Beth Campbell '24 BA Art History

Beth Campbell says if there was just one subject she could study for the rest of her life, it would be Art History. She found a way to do that at UNC Greensboro’s School of Art: 

“I’m from New Jersey—came to North Carolina about ten years ago. I have worked most of my life in healthcare, most recently at Duke Medical Center in an administrative medical assistant position. COVID made me rethink what I really wanted to do. I always regretted not having a college degree, so I found UNCG’s Bachelor of Liberal Studies program.” 

Campbell began the BLS online and realized she could add a minor in Art History. Professor of Art History Heather Holian encouraged her to pursue her interest in art and become a double major: 

 “Art History is really my love. I love it because it encompasses all the humanities. There’s history, there are the biographies of the artists, the background of their lives, and the geography of where they lived. There’s so much more to it than just the art itself.” 

 Campbell says North Carolina feels like home and so does UNCG’s School of Art: 

 “It’s been so good. Professors and staff here have been supportive and encouraging. As an older student, I had a lot of apprehension when I started taking classes in person. But the students—my fellow classmates— have also been accepting and supportive. I can’t think of a single interaction that hasn’t been overwhelmingly positive.” 

 Since starting at UNCG, Campbell has fully immersed herself in art. She has focused on her classes and works as a docent at the Ackland Museum in Chapel Hill. And she’s about to take her studies to Italy with Dr. Holian, her faculty mentor, who told her about a grant that would help her get there: 

 “There is such a close relationship between the professors and the students. They know what you’re interested in, but what surprised and impressed me is how they really look for opportunities that fit what you’re trying to do. You’re not doing this alone.”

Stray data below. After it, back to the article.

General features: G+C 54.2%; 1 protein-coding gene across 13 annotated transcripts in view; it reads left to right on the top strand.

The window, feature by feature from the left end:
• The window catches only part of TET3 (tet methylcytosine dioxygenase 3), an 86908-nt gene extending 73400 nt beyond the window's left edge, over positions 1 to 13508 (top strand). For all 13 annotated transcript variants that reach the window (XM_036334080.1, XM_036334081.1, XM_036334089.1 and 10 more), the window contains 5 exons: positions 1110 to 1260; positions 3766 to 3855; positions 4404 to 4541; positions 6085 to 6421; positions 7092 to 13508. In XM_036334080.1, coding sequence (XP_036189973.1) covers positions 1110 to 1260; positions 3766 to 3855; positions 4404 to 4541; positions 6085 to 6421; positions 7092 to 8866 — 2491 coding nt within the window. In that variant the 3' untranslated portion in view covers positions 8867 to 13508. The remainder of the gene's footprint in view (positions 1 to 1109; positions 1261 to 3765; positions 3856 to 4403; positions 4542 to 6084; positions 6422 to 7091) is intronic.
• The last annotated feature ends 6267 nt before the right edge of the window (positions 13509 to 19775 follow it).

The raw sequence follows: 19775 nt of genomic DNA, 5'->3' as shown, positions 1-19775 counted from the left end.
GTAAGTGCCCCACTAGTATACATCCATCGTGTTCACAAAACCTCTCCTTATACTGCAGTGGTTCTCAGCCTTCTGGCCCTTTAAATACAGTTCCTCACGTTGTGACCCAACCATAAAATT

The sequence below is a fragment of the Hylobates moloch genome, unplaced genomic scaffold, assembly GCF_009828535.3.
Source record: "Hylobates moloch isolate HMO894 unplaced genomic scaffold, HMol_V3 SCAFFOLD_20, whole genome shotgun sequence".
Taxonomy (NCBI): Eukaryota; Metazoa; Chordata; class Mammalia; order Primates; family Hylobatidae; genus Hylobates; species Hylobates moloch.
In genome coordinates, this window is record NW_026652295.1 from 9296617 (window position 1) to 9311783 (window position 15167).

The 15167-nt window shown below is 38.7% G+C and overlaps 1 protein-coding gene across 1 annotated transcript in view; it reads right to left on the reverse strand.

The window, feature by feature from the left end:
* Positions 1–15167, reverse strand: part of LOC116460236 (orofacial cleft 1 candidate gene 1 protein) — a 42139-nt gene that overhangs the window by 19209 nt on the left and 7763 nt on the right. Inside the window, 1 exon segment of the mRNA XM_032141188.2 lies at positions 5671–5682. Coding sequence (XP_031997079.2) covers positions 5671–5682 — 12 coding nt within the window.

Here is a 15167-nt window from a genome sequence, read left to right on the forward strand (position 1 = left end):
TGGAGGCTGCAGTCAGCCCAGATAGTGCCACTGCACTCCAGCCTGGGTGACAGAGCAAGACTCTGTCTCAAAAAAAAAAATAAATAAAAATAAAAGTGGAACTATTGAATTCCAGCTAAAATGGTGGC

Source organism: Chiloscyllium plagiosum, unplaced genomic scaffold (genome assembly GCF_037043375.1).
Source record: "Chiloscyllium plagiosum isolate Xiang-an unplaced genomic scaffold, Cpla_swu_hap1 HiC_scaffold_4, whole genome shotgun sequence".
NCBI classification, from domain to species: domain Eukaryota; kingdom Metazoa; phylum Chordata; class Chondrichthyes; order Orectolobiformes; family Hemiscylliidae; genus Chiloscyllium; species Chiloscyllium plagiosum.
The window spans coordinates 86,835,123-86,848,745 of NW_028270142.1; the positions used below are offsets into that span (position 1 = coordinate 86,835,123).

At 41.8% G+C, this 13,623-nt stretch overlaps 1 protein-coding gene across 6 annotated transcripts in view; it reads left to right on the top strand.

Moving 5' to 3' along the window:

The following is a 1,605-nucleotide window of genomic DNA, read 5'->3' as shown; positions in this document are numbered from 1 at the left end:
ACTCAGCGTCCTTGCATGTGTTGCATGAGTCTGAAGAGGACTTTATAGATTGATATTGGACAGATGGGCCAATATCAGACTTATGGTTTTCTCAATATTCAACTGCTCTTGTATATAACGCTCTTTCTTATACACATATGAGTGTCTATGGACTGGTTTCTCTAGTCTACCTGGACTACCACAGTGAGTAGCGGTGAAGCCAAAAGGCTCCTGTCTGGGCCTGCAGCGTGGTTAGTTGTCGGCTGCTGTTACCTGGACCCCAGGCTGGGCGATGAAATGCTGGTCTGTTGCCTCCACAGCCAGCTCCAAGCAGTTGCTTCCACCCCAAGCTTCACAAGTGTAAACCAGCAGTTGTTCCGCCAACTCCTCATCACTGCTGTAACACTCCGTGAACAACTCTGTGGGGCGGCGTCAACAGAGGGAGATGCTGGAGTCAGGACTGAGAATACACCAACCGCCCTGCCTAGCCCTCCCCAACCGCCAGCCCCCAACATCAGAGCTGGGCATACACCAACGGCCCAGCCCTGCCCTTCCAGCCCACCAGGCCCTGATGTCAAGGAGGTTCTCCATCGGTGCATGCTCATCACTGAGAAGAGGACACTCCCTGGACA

With Dr. Holian’s support, Campbell wrote a three-page proposal about research she wanted to conduct in Florence during a four-week study abroad program with the School of Art. As a result, she won a 2024 Undergraduate Research and Creativity Award to do the onsite research for her project, “Envisioning the Virgin’s Assumption in Renaissance Florence: Reflections of Religious and Private Patronage”:  

 “I’ll be studying depictions of the Assumption of the Virgin Mary and looking at how the different portrayals reflect not only the artists’ personal styles but also the wishes and intentions of their patrons. The artists I’ll focus on are Rosso Fiorentino, Andrea del Sarto, and Domenico Ghirlandaio. I enjoy these artists. But what is interesting to me is seeing how the depictions are different because of their patrons—differences that might be very slight—and how they were meant to influence the public. The Assumption of the Virgin is not necessarily referenced in the Bible, so artists had free rein on how to depict it.” 

 The School of Art’s Summer Study Abroad includes 32 students. Each week they will spend two days in class in museums and churches in Florence. Two days will be allotted for independent research, and Friday through Sunday will be free for travel to other parts of the country: 

 “I went to Italy six years ago with my son and visited Florence, Venice, and Rome. It’s always been my dream to go back. I saw many works of art then, but now I will be going back with different eyes. I’ll view them so differently after having studied them. I know it will be a completely different experience.” 

 Campbell says she is grateful for the opportunity provided by the Undergraduate Research and Creativity Award and the UNCG School of Art: 

 “The benefits of a study abroad program are countless. No matter how many photographs of paintings or other works you look at, there is no way you can absorb it and appreciate it like you can from seeing it in person. There is also such value in immersing yourself in the culture. It’s a life-changing experience. You don’t come back the same person.” 

 In addition to Art History, Campbell loves travel, hiking, and reading. She took up mah-jongg recently and learned that she loves to draw: 

 “I’m happy that you are required to take two studio classes as an Art History major. It’s really pushed me, and I’ve really enjoyed it. I think one of the best things I’ve learned though is that you should follow your heart. Don’t let anything whether it’s age or ability—such as if you don’t think you can draw—get in your way. Don’t let your insecurities or fears stop you from trying. Because you don’t know what you can do until you try.” 

 After graduation, Campbell says she’d like to continue working in a museum or in art education and possibly pursue a graduate degree and continue her research. 

Story by Terri W Relos

Photo credit: Keith Campbell